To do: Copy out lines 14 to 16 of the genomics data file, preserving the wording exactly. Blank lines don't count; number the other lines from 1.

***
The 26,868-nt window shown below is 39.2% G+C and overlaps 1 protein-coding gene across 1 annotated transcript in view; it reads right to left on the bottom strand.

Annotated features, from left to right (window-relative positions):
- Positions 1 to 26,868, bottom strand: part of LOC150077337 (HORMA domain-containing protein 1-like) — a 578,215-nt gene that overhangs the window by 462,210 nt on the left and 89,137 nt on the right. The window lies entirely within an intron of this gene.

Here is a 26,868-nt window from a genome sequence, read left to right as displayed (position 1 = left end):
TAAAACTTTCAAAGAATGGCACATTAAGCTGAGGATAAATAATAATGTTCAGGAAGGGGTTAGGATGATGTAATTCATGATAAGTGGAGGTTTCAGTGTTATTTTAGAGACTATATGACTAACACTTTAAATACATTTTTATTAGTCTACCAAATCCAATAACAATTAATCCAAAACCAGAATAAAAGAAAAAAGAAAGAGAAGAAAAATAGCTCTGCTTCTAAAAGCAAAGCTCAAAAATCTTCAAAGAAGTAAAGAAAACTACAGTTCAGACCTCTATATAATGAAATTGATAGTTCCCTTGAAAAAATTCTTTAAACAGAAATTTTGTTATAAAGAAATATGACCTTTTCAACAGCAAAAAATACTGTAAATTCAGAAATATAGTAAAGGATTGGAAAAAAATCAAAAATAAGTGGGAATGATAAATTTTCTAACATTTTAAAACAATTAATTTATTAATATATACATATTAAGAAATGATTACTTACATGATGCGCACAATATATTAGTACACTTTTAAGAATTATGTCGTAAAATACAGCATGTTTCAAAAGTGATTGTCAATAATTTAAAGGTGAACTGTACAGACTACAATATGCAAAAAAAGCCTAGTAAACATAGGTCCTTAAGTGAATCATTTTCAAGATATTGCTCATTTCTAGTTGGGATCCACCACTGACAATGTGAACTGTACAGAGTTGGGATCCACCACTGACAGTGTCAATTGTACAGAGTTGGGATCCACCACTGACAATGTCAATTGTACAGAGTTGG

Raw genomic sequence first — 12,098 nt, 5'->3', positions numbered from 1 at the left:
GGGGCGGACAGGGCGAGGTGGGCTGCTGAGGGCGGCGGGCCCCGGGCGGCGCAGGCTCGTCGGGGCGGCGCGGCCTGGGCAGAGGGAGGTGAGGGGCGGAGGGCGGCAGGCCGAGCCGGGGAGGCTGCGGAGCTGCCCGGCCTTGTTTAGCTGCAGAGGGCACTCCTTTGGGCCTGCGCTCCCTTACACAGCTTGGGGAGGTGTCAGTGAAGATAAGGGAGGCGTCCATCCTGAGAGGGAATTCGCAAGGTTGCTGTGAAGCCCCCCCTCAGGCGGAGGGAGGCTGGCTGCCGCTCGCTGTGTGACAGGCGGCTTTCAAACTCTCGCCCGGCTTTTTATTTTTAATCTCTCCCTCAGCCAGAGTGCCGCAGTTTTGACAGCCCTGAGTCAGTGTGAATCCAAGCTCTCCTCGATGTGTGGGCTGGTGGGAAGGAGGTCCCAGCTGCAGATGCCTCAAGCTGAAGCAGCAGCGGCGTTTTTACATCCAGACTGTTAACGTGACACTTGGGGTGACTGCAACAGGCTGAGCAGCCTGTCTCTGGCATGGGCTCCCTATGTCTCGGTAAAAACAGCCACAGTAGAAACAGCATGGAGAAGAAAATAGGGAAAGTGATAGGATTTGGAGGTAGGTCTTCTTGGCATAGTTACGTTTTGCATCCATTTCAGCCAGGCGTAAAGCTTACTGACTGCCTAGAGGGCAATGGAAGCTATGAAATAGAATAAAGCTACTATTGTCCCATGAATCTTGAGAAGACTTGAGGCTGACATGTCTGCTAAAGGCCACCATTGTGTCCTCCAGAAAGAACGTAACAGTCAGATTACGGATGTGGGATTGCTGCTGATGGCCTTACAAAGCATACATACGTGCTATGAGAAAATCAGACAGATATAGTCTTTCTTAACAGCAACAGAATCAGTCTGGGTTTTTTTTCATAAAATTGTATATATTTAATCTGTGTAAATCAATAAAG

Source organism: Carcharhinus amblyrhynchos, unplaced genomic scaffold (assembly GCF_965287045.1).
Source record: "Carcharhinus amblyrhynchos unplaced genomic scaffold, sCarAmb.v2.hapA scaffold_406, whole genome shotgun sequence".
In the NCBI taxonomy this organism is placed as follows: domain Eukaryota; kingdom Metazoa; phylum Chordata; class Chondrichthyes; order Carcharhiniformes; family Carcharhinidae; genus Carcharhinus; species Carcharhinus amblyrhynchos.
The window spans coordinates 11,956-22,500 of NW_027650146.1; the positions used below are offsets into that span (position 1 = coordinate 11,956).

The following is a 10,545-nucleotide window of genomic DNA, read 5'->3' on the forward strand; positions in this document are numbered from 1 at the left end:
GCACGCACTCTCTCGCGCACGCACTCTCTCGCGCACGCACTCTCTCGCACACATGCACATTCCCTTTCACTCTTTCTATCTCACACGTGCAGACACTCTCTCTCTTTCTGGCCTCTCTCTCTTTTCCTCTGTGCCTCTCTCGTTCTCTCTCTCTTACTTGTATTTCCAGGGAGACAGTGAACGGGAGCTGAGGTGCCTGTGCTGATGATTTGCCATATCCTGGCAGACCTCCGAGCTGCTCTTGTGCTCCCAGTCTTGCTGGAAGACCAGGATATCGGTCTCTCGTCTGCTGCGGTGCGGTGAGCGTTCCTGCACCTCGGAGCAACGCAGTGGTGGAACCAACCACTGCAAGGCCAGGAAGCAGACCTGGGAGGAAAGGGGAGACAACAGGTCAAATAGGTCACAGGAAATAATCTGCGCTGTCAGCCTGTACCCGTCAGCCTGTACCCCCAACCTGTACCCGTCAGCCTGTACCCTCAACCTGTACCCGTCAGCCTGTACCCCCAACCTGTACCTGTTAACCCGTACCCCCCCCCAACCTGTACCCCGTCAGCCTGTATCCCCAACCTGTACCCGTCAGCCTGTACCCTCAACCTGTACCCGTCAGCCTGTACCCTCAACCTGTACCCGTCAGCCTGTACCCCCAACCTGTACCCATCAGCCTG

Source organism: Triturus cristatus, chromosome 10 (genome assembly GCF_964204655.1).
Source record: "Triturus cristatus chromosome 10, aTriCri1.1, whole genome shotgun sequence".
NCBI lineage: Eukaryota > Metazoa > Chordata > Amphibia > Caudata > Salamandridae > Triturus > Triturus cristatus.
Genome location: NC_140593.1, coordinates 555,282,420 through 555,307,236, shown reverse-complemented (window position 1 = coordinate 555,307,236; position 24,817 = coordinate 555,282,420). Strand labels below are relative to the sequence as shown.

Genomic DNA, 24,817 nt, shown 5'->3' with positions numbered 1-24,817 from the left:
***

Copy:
Source organism: Triturus cristatus, chromosome 10 (genome assembly GCF_964204655.1).
Source record: "Triturus cristatus chromosome 10, aTriCri1.1, whole genome shotgun sequence".
NCBI lineage: Eukaryota > Metazoa > Chordata > Amphibia > Caudata > Salamandridae > Triturus > Triturus cristatus.